By Phillip Addis —
In “A Christmas Carol” by Charles Dickens, when wished a “Merry Christmas” by his nephew Fred, Ebenezer Scrooge exclaimed: “If I could work my will, every idiot who goes about with ‘Merry Christmas’ on his lips, should be boiled with his own pudding, and buried with a stake of holly through his heart.”
Every holiday season, there is controversy surrounding the legality of the greeting “Merry Christmas.” Is Ebenezer Scrooge correct in arguing that the phrase “Merry Christmas” should be punishable by death?
The first step would be to determine where the alleged violation occurs. Currently, 31 states have the death penalty in the United States, therefore, it is possible that those states could impose the death penalty for uttering such a phrase. In reviewing the statutes in those states, however, none of them list boiling in pudding or driving a stake into the heart as an option for capital punishment.
If this were to become an accepted form of punishment across the country, it would need to come from Washington, D.C., as a federal crime. In creating a federal law making the phrase “Merry Christmas” a capital crime, we would need to determine whether boiling someone in pudding or driving a stake through their heart is a violation of the constitutional protections against cruel and unusual punishment.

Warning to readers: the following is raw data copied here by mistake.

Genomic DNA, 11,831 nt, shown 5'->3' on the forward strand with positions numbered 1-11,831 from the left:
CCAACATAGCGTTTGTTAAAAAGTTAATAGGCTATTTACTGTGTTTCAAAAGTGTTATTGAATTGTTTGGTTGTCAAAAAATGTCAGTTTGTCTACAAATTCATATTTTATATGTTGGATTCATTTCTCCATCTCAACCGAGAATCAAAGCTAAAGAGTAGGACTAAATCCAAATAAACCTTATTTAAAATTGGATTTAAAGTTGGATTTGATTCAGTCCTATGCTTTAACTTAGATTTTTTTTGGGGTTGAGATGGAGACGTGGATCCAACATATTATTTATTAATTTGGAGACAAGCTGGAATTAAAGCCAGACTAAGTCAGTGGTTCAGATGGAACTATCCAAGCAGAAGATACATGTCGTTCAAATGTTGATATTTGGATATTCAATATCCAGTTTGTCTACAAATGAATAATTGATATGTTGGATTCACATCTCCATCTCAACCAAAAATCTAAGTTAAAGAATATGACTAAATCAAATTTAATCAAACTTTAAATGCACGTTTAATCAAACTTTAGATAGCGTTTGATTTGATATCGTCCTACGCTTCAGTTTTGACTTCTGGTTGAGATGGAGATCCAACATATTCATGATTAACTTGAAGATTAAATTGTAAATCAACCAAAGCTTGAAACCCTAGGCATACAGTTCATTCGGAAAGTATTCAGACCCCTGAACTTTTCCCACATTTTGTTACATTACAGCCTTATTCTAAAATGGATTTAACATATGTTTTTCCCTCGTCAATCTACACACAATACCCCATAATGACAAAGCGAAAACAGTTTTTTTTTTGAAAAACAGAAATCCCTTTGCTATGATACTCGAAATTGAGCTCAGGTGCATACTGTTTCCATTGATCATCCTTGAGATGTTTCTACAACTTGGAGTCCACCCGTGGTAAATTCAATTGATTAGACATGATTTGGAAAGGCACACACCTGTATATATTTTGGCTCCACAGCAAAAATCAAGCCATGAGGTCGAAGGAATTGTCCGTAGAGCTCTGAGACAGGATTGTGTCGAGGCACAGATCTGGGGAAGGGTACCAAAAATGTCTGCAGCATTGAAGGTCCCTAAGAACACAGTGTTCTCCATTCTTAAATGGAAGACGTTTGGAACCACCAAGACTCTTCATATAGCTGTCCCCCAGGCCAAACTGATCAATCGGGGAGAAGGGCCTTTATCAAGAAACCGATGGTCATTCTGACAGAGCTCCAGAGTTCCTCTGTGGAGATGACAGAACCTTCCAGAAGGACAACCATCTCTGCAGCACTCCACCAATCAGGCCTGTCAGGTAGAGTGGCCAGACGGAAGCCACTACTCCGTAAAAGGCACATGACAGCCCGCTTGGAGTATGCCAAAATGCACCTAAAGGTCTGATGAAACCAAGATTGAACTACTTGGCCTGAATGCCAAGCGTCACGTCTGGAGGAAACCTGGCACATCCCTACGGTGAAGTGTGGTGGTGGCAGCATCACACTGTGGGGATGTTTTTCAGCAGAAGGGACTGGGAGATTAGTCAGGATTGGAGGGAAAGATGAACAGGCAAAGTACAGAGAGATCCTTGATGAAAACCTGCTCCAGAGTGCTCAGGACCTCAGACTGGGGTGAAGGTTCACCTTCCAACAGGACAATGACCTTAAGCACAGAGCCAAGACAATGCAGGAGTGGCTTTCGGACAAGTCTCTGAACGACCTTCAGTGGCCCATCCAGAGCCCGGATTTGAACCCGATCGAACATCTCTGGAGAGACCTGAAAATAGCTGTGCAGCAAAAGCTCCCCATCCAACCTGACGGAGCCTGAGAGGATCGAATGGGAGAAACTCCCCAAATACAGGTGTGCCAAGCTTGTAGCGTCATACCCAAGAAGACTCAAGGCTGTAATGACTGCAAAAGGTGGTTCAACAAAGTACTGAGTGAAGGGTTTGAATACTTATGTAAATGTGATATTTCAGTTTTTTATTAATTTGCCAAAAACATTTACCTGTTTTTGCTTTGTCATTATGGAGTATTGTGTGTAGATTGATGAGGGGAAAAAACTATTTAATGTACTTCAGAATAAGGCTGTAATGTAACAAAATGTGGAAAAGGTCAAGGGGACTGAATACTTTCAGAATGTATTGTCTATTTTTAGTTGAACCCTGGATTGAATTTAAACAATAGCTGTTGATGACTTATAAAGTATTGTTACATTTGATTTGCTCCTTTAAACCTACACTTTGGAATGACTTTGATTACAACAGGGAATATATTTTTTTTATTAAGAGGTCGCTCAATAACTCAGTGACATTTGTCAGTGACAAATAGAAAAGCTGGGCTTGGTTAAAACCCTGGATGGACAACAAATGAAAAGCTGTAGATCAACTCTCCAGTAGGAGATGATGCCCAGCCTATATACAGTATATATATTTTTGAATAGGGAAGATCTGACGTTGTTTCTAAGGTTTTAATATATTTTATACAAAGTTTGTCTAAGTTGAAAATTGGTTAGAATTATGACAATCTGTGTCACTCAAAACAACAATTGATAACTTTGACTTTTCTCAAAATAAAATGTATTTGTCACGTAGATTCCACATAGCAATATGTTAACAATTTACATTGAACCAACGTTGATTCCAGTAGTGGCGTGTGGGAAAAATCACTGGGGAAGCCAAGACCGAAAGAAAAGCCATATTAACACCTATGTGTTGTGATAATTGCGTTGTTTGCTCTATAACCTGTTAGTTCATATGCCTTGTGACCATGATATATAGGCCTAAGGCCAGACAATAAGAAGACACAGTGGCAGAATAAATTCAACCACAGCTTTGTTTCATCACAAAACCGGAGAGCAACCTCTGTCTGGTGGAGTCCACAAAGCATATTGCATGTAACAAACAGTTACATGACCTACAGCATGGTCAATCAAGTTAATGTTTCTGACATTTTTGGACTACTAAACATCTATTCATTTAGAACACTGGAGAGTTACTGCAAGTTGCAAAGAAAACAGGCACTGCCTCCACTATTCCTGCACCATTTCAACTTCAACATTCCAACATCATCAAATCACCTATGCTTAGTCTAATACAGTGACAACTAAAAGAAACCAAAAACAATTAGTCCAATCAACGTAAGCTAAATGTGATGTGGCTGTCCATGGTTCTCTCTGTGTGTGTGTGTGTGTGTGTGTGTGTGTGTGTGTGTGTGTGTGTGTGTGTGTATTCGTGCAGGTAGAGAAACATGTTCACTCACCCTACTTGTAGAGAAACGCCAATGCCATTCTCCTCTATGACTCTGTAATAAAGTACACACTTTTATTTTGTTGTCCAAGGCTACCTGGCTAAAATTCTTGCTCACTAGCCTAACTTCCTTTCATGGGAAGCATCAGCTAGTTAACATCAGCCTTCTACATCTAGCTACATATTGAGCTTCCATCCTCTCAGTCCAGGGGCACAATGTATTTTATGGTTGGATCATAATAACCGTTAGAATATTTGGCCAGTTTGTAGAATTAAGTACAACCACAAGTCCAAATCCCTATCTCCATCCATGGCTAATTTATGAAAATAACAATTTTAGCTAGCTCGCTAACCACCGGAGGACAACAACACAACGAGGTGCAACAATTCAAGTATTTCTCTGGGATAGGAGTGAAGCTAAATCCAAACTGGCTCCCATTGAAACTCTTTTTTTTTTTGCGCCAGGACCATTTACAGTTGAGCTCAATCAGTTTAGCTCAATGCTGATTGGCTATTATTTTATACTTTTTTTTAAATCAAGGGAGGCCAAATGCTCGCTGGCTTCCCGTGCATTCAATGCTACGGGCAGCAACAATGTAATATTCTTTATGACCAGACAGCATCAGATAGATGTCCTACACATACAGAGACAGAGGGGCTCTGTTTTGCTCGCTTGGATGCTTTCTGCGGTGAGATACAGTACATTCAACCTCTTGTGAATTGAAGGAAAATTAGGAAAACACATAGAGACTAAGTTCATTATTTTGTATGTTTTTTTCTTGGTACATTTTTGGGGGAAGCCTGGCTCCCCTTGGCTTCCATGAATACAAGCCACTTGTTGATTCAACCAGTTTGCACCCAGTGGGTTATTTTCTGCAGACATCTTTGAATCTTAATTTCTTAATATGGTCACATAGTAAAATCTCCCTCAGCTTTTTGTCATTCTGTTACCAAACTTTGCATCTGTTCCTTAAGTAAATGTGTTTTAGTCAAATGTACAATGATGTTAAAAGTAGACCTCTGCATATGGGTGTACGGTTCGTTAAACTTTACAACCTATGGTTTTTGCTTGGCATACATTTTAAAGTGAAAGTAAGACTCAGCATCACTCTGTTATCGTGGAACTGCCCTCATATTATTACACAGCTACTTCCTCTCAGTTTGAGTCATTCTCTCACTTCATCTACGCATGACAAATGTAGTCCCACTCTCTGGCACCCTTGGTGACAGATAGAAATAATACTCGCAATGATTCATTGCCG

In researching the legal implications of boiling someone alive, there is not much modern case law to rely upon. It appears that boiling someone went out of vogue in the Middle Ages. As of today, the Supreme Court has not yet had to determine whether boiling someone in pudding would be cruel and unusual punishment. (As a side note, in speaking with various chefs and bakers around the region, none of them were able to tell me at what temperature you would need to boil a Christmas pudding in order to cause death. It was a universal opinion that it might be possible to kill someone with a fruitcake, but that is not the subject of this article.)
If boiling the criminal in pudding is not an option, can you drive a stake made of holly through the lawbreaker’s heart?
Again, there is no case law on this matter and all evidence seems to be more anecdotal that using wooden stakes is the preferred method to dispatch vampires. There is, of course, the logistic implication of having someone hold still while you drive a stake of holly through their heart.
In summary, regardless of your religious or political beliefs, I believe I am safe in offering the following legal advice: Uttering the phrase “Merry Christmas” will not subject you to being boiled in pudding or having a stake of holly driven through your heart.
From all of us at Addis Law, we wish you a Merry Christmas, a Happy New Year and the best wishes for a joyous 2019.
Phillip Addis is an attorney in La Crosse, Wisconsin. At the advice of his children, in order to avoid Santa’s naughty list or receiving coal in his stocking, he decided to make no comments this year as to the potentially illegal actions of Kris Kringle.
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La Crosse, WI 54601